Why am I allowed to exit main using ret?

C main is called (indirectly) from CRT startup code, not directly from the kernel.

After main returns, that code calls atexit functions to do stuff like flushing stdio buffers, then passes main's return value to a raw _exit system call. Or exit_group which exits all threads.

You make several wrong assumptions, all I think based on a misunderstanding of how kernels work.

  • The kernel runs at a different privilege level from user-space (ring 0 vs. ring 3 on x86). Even if user-space knew the right address to jump to, it can't jump into kernel code. (And even if it could, it wouldn't be running with kernel privilege level).

    ret isn't magic, it's basically just pop %rip and doesn't let you jump anywhere you couldn't jump to with other instructions. Also doesn't change privilege level1.

  • Kernel addresses aren't mapped / accessible when user-space code is running; those page-table entries are marked as supervisor-only. (Or they're not mapped at all in kernels that mitigate the Meltdown vulnerability, so entering the kernel goes through a "wrapper" block of code that changes CR3.)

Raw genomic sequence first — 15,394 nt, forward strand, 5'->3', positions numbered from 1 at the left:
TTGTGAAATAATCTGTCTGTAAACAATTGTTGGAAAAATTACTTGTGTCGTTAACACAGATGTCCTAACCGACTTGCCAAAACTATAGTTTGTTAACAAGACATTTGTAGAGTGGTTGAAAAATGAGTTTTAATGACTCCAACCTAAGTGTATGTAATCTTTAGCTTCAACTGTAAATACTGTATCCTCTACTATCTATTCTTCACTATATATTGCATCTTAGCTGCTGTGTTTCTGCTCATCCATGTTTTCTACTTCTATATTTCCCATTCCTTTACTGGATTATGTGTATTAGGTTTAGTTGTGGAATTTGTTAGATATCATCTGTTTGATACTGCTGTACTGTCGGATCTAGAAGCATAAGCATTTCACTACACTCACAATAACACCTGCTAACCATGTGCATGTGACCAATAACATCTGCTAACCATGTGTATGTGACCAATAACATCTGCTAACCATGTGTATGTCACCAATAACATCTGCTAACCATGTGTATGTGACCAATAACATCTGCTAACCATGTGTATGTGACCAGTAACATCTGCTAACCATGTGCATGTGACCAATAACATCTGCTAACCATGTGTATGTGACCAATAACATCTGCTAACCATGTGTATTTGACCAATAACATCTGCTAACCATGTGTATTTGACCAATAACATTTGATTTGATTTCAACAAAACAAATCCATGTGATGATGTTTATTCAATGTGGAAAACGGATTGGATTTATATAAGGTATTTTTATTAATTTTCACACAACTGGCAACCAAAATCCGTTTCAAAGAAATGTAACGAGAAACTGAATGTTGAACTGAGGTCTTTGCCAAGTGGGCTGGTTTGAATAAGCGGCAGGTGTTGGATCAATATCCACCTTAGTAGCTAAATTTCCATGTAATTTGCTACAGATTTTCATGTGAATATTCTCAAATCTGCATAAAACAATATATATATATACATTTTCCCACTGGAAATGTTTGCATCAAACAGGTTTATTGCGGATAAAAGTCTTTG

Virtual memory is how the kernel protects itself from user-space. User-space can't modify page tables directly, only by asking the kernel to do it via mmap and mprotect system calls. (And user-space can't execute privileged instructions like mov cr3, rax to install new page tables. That's the purpose of having ring 0 (kernel mode) vs. ring 3 (user mode).)

  • The kernel stack is separate from the user-space stack for a process. (In the kernel, there's also a small kernel stack for each task (aka thread) that's used during system calls / interrupts while that user-space thread is running. At least that's how Linux does it, IDK about others.)

  • The kernel doesn't literally call user-space code; The user-space stack doesn't hold any return address back into the kernel. A kernel->user transition involves swapping stack pointers, as well as changing privilege levels. e.g. with an instruction like iret (interrupt-return).